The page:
Acclaimed London-based post-punk act and JOVM mainstays White Lies — Harry McVeigh (vocals. guitar), Charles Cave (bass, vocals) and Jack Lawrence-Brown (drums) — released their fifth album, the aptly titled FIVE back in 2019. FIVE continued a remarkable run of commercially and critically applauded material that often found the band balancing arena rock bombast with intimate and confessional, singer/songwriter pop lyrics.
The London-based JOVM mainstays’ sixth album, the Ed Bueller and Claudius Mittendorfer co-produced As I Try Not To Fall Apart saw its official release through [PIAS] today. Recorded over two breakneck studio sessions, As I Try Not To Fall Apart features what may arguably be White Lies’ most expansive material to date with the songs possessing elements of arena rock, electro pop, prog rock and funky grooves paired with their penchant for enormous, rousingly anthemic hooks.
In the lead up to As I Try Not To Fall Apart‘s release, I’ve written about three of the album’s singles:
- “As I Try Not To Fall Apart,” a rousingly anthemic yet psychologically precise character study of a desperate man, who feels hopelessly stuck in a socially prescribed “appropriate” gender role, while also trying to express his own vulnerability and weakness.
- “I Don’t Want To Go To Mars,” one of the most mosh pit friendly, guitar-driven rippers the band has released in some time that tells a story of its main character being sent off to a new colonized Mars to live out a sterile and mundane existence. The band goes on to say: “Fundamentally the song questions the speed at which we are developing the world(s) we inhabit, and what cost it takes on our wellbeing.”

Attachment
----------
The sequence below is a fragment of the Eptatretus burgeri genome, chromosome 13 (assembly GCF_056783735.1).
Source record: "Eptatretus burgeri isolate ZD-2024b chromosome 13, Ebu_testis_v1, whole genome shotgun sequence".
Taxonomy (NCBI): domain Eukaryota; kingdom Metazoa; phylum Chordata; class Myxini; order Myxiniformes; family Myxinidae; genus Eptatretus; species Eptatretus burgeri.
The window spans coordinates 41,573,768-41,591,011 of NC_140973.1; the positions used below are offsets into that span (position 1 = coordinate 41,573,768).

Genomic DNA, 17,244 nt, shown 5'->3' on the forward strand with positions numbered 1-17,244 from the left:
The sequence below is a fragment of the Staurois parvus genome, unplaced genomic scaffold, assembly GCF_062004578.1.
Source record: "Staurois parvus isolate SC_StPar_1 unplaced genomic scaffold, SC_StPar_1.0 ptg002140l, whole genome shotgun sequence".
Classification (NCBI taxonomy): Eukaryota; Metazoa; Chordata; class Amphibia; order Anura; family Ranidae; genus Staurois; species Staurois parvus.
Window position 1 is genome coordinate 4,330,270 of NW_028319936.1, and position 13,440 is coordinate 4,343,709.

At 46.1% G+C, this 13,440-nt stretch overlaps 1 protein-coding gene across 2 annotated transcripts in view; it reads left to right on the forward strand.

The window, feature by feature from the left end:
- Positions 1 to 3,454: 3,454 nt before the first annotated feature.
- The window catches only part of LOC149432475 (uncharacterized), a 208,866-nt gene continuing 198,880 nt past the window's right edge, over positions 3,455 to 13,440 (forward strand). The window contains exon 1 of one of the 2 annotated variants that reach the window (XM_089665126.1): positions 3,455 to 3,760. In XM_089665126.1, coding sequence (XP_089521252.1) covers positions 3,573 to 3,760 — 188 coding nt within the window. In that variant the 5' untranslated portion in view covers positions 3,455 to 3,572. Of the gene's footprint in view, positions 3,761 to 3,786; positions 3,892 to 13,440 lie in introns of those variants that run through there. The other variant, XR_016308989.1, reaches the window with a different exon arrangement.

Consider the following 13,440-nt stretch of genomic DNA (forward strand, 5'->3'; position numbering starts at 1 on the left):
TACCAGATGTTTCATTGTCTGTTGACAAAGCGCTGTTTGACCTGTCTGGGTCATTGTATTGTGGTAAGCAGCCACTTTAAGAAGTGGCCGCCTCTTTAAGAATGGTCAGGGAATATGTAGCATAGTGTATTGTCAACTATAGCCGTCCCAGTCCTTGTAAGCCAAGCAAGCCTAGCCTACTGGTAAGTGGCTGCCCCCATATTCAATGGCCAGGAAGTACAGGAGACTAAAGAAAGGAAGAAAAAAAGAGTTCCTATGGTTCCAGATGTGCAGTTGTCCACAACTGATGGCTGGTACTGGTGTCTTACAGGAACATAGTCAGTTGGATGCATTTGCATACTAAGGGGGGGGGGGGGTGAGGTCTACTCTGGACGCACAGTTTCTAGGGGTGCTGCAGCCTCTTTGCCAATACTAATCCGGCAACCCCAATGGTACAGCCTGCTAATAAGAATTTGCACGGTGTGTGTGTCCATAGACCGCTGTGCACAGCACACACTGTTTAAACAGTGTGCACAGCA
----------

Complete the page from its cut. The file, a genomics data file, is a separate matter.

- “Am I Really Going To Die,” a glittery, glam rocker centered that seemed inspired by Roxy Music and Duran Duran, but thematically touches upon mortality and the uneasy acceptance of the inevitable
As I Try Not To Fall Apart‘s latest single, “Blue Drift” is an expansive, prog rock-like song centered around the rousingly anthemic hooks that White Lies has long been known for, a relentless motorik groove, Nile Rodgers-like funk guitar, thunderous drumming and glistening synths paired with Harry McVeigh’s yearning delivery. The song seems to captures a narrator on the verge of a breakdown, a broken, gaping wound and uncertain of their footing.
“Dare I say it this is another tip-toe into a more progressive-rock realm,” White Lies’ Charles Cave says in press notes. “The song feels very much a nighttime drive to me, winding empty roads, foreign air creeping in through the window. It’s a song about being humbled by the mind’s ability to lift us up and bring us down. It’s grand, full of longing and bombast, but there is an uneasiness to it too. It never quite resolves. This is going to be HUGE when we play it live!”